We propose a novel framework for domain adaptation in semantic segmentation with image-level weak labels in the target domain. The weak labels may be obtained based on a model prediction for unsupervised domain adaptation (UDA), or from a human oracle in a new weakly-supervised domain adaptation (WDA) paradigm for semantic segmentation. Using weak labels is both practical and useful, since (i) collecting image-level target annotations is comparably cheap in WDA and incurs no cost in UDA, and (ii) it opens the opportunity for category-wise domain alignment. Our framework uses weak labels to enable the interplay between feature alignment and pseudo-labeling, improving both in the process of domain adaptation. Specifically, we develop a weak-label classification module to enforce the network to attend to certain categories, and then use such training signals to guide the proposed category-wise alignment method. In experiments, we show considerable improvements with respect to the existing state-of-the-arts in UDA and present a new benchmark in the WDA setting.

Object Detection with a Unified Label Space from Multiple Datasets

Given multiple datasets with different label spaces, the goal of this work is to train a single object detector predicting over the union of all the label spaces. The practical benefits of such an object detector are obvious and significant—application-relevant categories can be picked and merged form arbitrary existing datasets. However, naive merging of datasets is not possible in this case, due to inconsistent object annotations. Consider an object category like faces that is annotated in one dataset, but is not annotated in another dataset, although the object itself appears in the later’s images. Some categories, like face here, would thus be considered foreground in one dataset, but background in another. To address this challenge, we design a framework which works with such partial annotations, and we exploit a pseudo labeling approach that we adapt for our specific case. We propose loss functions that carefully integrate partial but correct annotations with complementary but noisy pseudo labels. Evaluation in the proposed novel setting requires full annotation on the test set. We collect the required annotations and define a new challenging experimental setup for this task based on existing public datasets. We show improved performances compared to competitive baselines and appropriate adaptations of existing work

Memory Warps for Long-Term Online Video Representations and Anticipation

We propose a novel memory-based online video representation that is efficient, accurate and predictive. This is in contrast to prior works that often rely on computationally heavy 3D convolutions, ignore motion when aligning features over time, or operate in an off-line mode to utilize future frames. In particular, our memory (i) holds the feature representation, (ii) is spatially warped over time to compensate for observer and scene motions, (iii) can carry long-term information, and (iv) enables predicting feature representations in future frames. By exploring a variant that operates at multiple temporal scales, we efficiently learn across even longer time horizons. We apply our online framework to object detection in videos, obtaining a large 2.3 times speed-up and losing only 0.9% mAP on ImageNet-VID dataset, compared to prior works that even use future frames. Finally, we demonstrate the predictive property of our representation in two novel detection setups, where features are propagated over time to (i) significantly enhance a real-time detector by more than 10% mAP in a multi-threaded online setup and to (ii) anticipate objects in future frames.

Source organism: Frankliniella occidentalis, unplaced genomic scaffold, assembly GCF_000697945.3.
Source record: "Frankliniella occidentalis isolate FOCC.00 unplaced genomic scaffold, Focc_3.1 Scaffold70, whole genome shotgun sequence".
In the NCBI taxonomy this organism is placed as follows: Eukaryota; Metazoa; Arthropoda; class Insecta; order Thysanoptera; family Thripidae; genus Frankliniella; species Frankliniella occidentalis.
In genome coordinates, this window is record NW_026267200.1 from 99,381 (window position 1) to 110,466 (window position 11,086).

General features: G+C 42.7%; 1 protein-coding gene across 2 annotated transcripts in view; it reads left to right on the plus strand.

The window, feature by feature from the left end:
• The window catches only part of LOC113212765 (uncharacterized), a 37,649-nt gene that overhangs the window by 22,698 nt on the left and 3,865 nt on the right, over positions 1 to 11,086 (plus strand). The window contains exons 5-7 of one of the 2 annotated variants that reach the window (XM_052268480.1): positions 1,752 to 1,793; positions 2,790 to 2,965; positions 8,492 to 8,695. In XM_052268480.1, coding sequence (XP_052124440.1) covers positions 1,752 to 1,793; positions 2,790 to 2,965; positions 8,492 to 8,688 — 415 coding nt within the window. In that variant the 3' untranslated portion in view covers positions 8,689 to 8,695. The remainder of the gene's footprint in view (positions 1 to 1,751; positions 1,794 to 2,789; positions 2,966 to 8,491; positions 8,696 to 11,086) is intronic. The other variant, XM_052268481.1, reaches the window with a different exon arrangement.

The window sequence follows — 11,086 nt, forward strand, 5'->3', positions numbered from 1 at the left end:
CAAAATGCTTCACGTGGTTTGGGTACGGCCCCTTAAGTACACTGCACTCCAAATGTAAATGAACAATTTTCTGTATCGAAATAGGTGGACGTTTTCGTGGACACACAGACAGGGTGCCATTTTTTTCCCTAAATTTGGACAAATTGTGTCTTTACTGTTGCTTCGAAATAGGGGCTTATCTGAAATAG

Learning to Adapt Structured Output Space for Semantic Segmentation

Convolutional neural network-based approaches for semantic segmentation rely on supervision with pixel-level ground truth, but may not generalize well to unseen image domains. As the labeling process is tedious and labor intensive, developing algorithms that can adapt source ground truth labels to the target domain is of great interest. In this paper, we propose an adversarial learning method for domain adaptation in the context of semantic segmentation. Considering semantic segmentations as structured outputs that contain spatial similarities between the source and target domains, we adopt adversarial learning in the output space. To further enhance the adapted model, we construct a multi-level adversarial network to effectively perform output space domain adaptation at different feature levels. To further improve our method, we utilize multi-level output adaptation based on feature maps at different levels. Extensive experiments and ablation study are conducted under various domain adaptation settings, including synthetic-to-real and cross-city scenarios. We show that the proposed method performs favorably against the state-of-the-art methods in terms of accuracy and visual quality.

Learning random-walk label propagation for weakly-supervised semantic segmentation

Large-scale training for semantic segmentation is challenging due to the expense of obtaining training data for this task relative to other vision tasks. We propose a novel training approach to address this difficulty. Given cheaply-obtained sparse image labelings, we propagate the sparse labels to produce guessed dense labelings. A standard CNN-based segmentation network is trained to mimic these labelings. The label-propagation process is defined via random-walk hitting probabilities, which leads to a differentiable parameterization with uncertainty estimates that are incorporated into our loss. We show that by learning the label-propagator jointly with the segmentation predictor, we are able to effectively learn semantic edges given no direct edge supervision. Experiments also show that training a segmentation network in this way outperforms the naive approach.